The Almost People was the second episode of a two part Doctor Who adventure that attracted 5.0 million viewers at the weekend according to unofficial overnight figures. Not only did it continue and conclude the previous week’s proceedings, but it also finished on what was (and had been hyped up in the press and online) something of a major ‘to be continued’ cliffhanger, that will inevitably change how the rest of the series develops from here on in. Was it a case of double the fun, or did it become one of the many almost rans?
I found The Almost People to be quite flawed in many areas, and didn’t enjoy much of the plot or contents very much at all. For me it was possibly the weakest episode since the Matt Smith/Steven Moffat era began, and also uncannily similar to last year’s The Hungry Earth/Cold Blood two parter in many ways, which I didn’t like for the same reasons that I shall attempt to explain later.
Last week’s The Rebel Flesh was a pretty average ‘base under siege’ story (something the show has done many times over the years), with a small group of characters that I found difficulty in warming to, or caring about. The thing that pervaded to me the most throughout though was, what is this exactly about? What’s the central premise of it? Where is it going towards? The surface plot elements, such as the idea of what it is to be ‘human’, have of course been done before. Bladerunner, for one, and more recently in sci-fi by the remake of Battlestar Galactica with the ‘human’ Cylons.
Still, the cliffhanger of the ‘flesh’ Doctor gave me enough hope that this week’s would have enough to get it going, and for a central story to emerge that would entertain me. What we got though was just more random plot elements and motives thrown in, that seemed to me to be just getting in the way, and also a little bit irritating. First we have a pile of flesh bodies. Then we get a character who all of a sudden has a blood clot (and I’m still not sure why someone else kept sneezing last week). Oh wait, a ‘wall of eyes’, that’s creepy, but was it for? These were still being dropped into the plot with only fifteen minutes to go. Not to mention the entrance of a CGI monster.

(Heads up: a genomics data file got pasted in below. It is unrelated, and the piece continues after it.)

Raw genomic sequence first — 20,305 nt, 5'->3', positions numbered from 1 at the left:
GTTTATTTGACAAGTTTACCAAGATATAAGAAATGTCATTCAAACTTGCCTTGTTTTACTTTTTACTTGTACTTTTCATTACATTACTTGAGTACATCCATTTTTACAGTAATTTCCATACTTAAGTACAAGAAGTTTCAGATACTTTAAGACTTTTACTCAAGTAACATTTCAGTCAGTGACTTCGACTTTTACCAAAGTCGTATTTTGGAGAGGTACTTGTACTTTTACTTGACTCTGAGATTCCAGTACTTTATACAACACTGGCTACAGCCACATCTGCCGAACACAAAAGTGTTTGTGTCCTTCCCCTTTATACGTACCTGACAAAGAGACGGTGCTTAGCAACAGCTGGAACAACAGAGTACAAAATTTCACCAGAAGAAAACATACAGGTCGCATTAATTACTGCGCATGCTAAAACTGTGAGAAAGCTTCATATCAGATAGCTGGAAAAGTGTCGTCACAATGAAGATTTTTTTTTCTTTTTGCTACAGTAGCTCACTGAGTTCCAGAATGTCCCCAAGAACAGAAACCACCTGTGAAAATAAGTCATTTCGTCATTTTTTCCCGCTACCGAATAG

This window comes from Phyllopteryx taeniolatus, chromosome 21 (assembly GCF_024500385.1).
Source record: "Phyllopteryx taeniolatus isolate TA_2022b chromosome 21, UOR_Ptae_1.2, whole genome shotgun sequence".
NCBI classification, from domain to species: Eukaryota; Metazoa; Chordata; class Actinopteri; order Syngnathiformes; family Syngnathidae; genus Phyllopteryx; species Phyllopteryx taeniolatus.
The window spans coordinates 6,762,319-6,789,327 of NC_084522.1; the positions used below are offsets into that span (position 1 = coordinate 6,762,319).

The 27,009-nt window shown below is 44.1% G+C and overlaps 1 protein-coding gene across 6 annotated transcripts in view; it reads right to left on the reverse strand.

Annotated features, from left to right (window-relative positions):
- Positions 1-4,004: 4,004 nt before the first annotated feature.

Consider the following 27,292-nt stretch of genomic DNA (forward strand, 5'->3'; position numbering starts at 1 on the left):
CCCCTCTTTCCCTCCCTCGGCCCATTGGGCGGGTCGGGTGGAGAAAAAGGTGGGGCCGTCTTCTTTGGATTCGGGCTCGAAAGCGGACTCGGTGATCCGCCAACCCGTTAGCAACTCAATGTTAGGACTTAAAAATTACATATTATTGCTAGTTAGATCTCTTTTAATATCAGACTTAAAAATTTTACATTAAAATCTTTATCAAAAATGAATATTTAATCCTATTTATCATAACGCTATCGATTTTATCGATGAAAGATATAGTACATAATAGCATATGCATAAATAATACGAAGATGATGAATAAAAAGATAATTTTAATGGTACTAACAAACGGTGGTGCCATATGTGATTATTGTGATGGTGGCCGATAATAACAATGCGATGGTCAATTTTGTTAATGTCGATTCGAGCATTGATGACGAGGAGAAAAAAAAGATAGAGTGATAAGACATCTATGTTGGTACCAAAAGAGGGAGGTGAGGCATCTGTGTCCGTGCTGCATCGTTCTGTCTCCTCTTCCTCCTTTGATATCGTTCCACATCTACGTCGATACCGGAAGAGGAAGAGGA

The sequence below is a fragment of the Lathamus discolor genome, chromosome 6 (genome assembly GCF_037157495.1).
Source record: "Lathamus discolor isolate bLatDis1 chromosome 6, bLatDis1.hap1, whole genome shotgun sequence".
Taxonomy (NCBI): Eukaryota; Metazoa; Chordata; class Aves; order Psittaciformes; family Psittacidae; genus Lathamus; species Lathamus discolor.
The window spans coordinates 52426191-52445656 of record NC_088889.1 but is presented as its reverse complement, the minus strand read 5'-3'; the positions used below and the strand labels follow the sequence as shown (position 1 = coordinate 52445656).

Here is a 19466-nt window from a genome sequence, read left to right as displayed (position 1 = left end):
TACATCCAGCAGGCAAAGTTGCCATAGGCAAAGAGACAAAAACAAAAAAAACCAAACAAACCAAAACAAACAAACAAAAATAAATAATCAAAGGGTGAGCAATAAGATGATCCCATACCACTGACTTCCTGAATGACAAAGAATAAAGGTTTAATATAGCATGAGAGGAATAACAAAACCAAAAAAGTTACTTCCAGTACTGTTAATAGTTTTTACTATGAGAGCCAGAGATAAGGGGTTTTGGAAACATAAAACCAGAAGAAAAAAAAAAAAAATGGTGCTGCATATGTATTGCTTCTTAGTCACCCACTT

And some of the better elements of The Rebel Flesh get buried somewhat this week. Rory, who’s growing relationship with Jennifer had been quite interesting to me, disappears from the action and is barely seen for the first twenty minutes. And what was with the snowglobe last week that the Doctor kept bringing out? Did that ever get explained?
It’s only when we get to ‘that’ cliffhanger, that I realise the point of the previous two episodes, to get to this point. To give us a moment where Amy lets slip the secret of the Doctor’s death to him (and I’d guessed at the start that the two Doctors would swap places), as well as dangle a big carrot of a ‘second’ Doctor who can return later in the series to be the one that dies at the start of it.
It was a big cliffhanger though. The Amy we thought we know is revealed to be a flesh copy, and destroyed in front of our (and Rory‘s) eyes by the Doctor inside the Tardis. She is then revealed to be seen waking up in an unknown location, pregnant and being held captive (unconscious) by the Eye Patch Lady, the mysterious figure we have been seing brief glimpses of throughout the series. Thus explaining the results of the pregnancy scan the Doctor keeps performing on her that constantly flips between positive and negative.
So that was why I didn’t enage very much with this pair of episodes. In the same way that The Hungry Earth/Cold Blood from the previous season seemed a long way round to get to the cliffhanger of Rory‘s (first) death, I couldn’t help but feel that these two had wasted my time in trying to care about them.
I’m hoping (and expecting) for better from next week’s mid-season finale A Good Man Goes To War, as we will see the search for Amy begin, and from what we’re led to believe, finally get to the origins of the character of River Song and her relationship with the Doctor.
The next episode will air on BBC One and BBC One HD next Saturday 4th June at 6.40pm.
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